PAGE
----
It’s Friday, which means another round of the amusing and informative.
Makers Start at a Young Age
MAKE Magazine, a quarterly journal that focuses on DIY project hobbyists, is currently sponsoring a monthlong Maker Camp aimed at teens. But kids don’t have to pack dry socks and sing Kumbaya, becauser Maker Camp is an entirely virtual experience.
Every weekday morning, MAKE publishes a project to Google+, complete with expert instructions to guide students through their own attempts at a variety of technical, digital and fun experiments. One day saw camp “counselor” Rick Schertle guide students through making their very own compressed air rocket.
On Fridays, the camp hosts a “field trip” — a Google+ Hangout where teen participants can live-chat with counselors and other campers while watching videos with interviews and virtual tours of research laboratories.
If there is a teen in your life who’s interested in the Maker Camp, you can preview the projects completed so far in Week One video. And if you want to take your own crack at showing off your DIY skills, MAKE hosts Maker Faires around the world. See if one is coming to your area here.
3-D Carving Goes “Warp Speed”
Bill Griggs of Maker Masters designed a new Z axis for his CNC router table and didn’t pull any punches when naming his new toy: He dubbed it the Warp Drive Project. When challenged on the machine’s 3-D capability, Griggs put Warp Drive to the test, using a Vectric Aspire 3-D CNC software demo to see just how fast “warp speed” is.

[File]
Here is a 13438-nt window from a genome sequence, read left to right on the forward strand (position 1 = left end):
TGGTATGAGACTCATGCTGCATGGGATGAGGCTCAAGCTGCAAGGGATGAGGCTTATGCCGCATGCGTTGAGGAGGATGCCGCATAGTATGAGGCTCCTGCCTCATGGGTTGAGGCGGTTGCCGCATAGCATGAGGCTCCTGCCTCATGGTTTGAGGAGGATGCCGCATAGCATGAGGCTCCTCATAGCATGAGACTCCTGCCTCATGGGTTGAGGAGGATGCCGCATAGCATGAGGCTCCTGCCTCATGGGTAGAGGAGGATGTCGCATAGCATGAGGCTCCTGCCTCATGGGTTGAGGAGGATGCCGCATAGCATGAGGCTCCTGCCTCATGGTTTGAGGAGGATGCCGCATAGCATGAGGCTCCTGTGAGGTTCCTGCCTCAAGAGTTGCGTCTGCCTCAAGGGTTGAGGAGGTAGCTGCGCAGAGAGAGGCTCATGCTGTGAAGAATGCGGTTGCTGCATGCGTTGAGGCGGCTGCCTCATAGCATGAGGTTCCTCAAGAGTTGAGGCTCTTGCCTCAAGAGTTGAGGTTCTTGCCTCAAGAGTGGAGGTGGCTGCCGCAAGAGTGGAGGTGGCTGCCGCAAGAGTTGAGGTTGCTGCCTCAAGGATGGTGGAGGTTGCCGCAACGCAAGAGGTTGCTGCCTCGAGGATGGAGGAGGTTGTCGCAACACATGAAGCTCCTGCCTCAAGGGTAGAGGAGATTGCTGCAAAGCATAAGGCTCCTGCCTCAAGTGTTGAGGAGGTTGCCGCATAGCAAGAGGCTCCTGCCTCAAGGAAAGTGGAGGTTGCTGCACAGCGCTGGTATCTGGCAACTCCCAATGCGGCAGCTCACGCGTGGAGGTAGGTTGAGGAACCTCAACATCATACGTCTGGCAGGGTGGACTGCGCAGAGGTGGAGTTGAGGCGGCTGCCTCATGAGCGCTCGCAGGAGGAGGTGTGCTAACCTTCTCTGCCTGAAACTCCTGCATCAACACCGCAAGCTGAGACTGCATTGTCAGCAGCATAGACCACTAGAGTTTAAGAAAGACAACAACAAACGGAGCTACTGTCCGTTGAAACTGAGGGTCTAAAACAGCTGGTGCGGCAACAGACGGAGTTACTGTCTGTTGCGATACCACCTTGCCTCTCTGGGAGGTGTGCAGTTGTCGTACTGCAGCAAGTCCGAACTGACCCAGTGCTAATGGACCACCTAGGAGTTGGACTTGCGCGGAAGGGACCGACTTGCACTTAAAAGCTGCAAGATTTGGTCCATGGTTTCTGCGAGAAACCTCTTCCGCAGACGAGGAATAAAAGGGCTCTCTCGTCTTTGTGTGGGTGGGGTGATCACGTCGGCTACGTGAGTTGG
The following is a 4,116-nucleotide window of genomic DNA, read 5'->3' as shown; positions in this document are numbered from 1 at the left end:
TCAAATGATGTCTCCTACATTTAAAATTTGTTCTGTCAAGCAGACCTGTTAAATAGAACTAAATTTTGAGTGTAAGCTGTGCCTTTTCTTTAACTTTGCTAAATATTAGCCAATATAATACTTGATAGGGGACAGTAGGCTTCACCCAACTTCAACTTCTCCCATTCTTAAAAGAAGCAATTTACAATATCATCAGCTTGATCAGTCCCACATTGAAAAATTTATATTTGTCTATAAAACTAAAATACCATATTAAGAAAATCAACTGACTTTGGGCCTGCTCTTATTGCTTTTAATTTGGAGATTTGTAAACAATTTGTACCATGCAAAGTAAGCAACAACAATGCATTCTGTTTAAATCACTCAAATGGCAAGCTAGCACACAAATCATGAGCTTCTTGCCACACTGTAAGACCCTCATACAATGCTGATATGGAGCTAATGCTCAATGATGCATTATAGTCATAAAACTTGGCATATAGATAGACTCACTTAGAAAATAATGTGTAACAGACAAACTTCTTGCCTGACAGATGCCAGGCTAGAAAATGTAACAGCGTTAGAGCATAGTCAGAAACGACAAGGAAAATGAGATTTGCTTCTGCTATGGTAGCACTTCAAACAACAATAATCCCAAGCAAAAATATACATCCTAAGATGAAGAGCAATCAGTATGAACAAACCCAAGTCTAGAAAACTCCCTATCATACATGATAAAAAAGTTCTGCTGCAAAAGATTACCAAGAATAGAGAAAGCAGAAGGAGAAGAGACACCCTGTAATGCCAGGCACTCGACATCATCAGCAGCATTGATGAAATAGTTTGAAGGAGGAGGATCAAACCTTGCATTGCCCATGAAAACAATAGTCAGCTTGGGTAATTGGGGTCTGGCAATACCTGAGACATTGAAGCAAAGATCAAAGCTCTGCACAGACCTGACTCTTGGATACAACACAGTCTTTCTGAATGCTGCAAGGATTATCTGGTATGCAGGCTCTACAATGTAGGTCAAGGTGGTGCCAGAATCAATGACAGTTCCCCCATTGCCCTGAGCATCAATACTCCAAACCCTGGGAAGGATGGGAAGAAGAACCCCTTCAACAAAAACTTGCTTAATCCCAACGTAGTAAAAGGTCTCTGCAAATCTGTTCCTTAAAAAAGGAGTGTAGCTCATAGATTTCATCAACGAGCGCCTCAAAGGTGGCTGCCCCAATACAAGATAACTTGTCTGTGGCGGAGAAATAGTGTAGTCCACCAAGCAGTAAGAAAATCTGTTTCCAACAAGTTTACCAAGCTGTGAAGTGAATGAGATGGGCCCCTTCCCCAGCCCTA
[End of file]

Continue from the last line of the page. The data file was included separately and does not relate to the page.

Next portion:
Griggs said, “I set my cutting speed at 300 inches per minute and set the rapid movements to 740 ipm. These speeds were fast but not crazy. I wanted to sneak up on just how fast I could machine the part.”
Griggs details all of his work on his eagle (pictured below), posting tips he learned from the project for others who might want to experiment with their own Z axes. Griggs even posted a video and some photos of the experiment. If you want to see how well his eagle came out, click here.
And not to spoil everything, Griggs sums up his experience like this: “The answer to the question, ‘Is the Warp Drive capable of producing good-quality 3-D relief carvings at 600 inches per minute?’ is a resounding yes.”
DIY Prison Break
HOPE (Hackers on Planet Earth), a conference for hackers of all stripes — people who take everyday items and attempt to change, or hack, them for different or easier uses — was held in New York City recently. One workshop, presented by German security consultant “Ray,” showed how DIY machine tools like 3-D printers and laser cutters can create serious headaches for security firms around the globe.
Ray was able to use a laser cutter and a 3-D printer to create a key to unlock a pair of high-security handcuffs. The ‘cuffs, built by German security firm Bonowi, are usually unlocked by strictly controlled keys that the company distributes only to law enforcement. Ray led the HOPE audience through his process of developing CAD files for the keys and cutting operational Plexiglass versions with machine tools.
Ray says he is not trying to help criminals, but rather assist security firms in understanding their targets. “If someone is planning a prison or court escape, he can do it without our help,” Ray is quoted as saying in Forbes. “We’re just making everyone aware, both the hackers and the police.”